I’m teaching a class this summer, new to me (and fairly new to the
School) on Poverty in the Global Economy. The title of the class, actually, is the Globalization of Poverty, but that suggests, to me, the global diffusion of poverty, which is quite different than what the master syllabus outlines and what I intend to teach, but that’s a whole different topic…
I’m excited about this class; even though I dislike the summer format, really, because it is so condensed as to be pretty immediately overwhelming to both student and instructor, I have an outlined planned that I think (fingers crossed) will really work: lots of class activities, debates, discussion, videos, guest speakers. We’re going to cover global health (especially HIV/AIDS), the Millennium Development Goals, the role of international financial institutions (World Trade Organization, World Bank, International Monetary Fund), grassroots anti-poverty action, migration and the global economy, the impact of the current financial crisis, global aid and debt, the role of violence in perpetrating economic disaster…OK, so it may still be pretty immediately overwhelming.
I’m sure that I’ll have more thoughts on those topics, and how to communicate them effectively to students (or not) throughout the rest of the month. One of my greatest challenges is to convey a sense of relevance and integration, given that these are topics, at least in this global context, that are quite literally foreign to Bachelors social work students, who tend to be somewhat parochially focused. But the challenge that I’m facing this week, as I go through my notes for final course preparations, is how to cultivate a sense of shared destiny, common responsibility, interdependence, without crippling my students with a middle-class guilt that will choke out all meaningful praxis.
If you’ve ever traveled on a “Reality Tour”, so to speak, you know the paralysis of which I speak. When you first come back to the U.S., you have trouble eating (because you can’t stop thinking about all of the hunger you saw); you obsessively check labels on everything (thinking about the working conditions where it was produced); you interrupt your friends with morose commentary about the number of children who have died in the past hour of diarrheal disease.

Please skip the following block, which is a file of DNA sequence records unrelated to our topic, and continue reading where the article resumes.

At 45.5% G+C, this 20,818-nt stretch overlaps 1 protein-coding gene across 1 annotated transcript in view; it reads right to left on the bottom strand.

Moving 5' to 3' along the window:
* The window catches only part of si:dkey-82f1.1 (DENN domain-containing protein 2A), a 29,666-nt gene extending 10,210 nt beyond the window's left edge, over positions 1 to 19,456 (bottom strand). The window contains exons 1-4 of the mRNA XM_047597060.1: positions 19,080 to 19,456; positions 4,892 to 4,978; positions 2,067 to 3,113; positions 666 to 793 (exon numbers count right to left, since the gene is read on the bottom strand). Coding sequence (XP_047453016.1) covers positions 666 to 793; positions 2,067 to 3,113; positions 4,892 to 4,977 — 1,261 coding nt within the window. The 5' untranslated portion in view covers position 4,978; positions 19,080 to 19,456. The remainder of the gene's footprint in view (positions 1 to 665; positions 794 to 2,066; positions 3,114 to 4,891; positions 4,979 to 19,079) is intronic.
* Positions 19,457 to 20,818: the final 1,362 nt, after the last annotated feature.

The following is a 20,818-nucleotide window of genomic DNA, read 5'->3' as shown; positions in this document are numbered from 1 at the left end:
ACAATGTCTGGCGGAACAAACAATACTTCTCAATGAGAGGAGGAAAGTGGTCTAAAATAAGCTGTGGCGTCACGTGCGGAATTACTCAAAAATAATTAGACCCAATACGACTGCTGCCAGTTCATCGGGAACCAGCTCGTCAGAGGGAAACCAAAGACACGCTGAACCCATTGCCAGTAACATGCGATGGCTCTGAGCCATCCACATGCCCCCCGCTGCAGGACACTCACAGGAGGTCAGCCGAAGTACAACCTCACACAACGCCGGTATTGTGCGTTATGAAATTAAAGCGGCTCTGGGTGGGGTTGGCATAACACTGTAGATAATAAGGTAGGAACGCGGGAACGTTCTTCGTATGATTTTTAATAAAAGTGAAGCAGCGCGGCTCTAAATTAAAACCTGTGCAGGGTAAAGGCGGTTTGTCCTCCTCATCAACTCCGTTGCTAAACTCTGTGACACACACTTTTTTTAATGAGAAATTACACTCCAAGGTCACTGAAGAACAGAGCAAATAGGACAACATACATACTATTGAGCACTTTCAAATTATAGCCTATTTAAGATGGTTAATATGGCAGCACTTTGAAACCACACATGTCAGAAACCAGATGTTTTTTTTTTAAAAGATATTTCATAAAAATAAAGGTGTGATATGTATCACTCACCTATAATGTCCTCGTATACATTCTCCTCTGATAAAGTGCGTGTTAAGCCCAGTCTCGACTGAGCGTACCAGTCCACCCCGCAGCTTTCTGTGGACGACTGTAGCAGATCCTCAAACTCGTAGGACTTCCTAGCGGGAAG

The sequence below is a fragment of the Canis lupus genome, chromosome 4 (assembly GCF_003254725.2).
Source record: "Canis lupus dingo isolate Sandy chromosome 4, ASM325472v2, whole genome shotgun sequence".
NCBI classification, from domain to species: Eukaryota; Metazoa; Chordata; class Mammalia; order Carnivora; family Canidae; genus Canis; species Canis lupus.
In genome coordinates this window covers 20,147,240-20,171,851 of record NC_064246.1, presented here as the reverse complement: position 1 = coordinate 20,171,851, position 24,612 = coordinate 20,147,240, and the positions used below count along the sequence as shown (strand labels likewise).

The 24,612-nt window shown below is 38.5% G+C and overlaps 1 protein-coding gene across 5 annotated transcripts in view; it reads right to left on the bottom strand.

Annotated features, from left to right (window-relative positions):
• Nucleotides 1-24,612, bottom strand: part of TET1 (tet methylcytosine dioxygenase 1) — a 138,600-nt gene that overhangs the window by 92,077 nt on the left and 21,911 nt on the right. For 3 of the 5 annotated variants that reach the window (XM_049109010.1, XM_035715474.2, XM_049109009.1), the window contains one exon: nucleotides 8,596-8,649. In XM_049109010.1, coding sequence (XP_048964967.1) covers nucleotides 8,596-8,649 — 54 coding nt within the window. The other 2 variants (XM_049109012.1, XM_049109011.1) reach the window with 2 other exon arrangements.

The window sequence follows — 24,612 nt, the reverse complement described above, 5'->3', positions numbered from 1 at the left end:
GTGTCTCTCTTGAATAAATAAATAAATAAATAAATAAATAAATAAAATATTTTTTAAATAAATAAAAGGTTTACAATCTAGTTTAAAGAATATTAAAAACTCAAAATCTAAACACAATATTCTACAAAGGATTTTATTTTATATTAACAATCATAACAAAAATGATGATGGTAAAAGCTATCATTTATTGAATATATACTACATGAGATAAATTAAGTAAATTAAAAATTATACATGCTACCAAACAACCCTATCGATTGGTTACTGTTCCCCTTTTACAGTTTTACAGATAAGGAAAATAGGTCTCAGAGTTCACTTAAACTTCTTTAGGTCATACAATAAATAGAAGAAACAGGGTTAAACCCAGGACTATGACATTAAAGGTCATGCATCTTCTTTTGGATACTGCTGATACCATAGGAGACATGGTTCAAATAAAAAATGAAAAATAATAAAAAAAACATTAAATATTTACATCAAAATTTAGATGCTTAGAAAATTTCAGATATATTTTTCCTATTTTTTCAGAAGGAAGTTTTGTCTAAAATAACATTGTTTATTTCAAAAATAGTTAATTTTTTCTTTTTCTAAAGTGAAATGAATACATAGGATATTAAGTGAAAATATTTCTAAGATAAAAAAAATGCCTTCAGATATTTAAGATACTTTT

Conscious, yes, which is arguably preferable to the oblivion in which many of us live much of the time, but not too conducive to the kind of real solidarity-building and righteous campaigning for social change that economic, social, and political realities demand. I’ve had many such experiences, and they are very much on my mind as I put together this class.
How do I make the tragedies real without making victims out of the courageous people who live them? How do I highlight the complicity of the U.S., particularly our trade arrangements, without romanticizing nationalistic economic development? How do I steer students towards promising anti-poverty policy without minimizing the intractability of the desperation? How do I make it connect to their work without oversimplifying?
I don’t expect anyone to have the magic answers for me; I am hopeful that my students and I will hit upon some of them as we struggle through the material together, but it’s a quandary that I think anyone who endeavors to teach about poverty and need in a way that seeks to aid, not further exploit, those who are subjected to them, must face. And I’d welcome anyone’s thoughts about how to tackle it.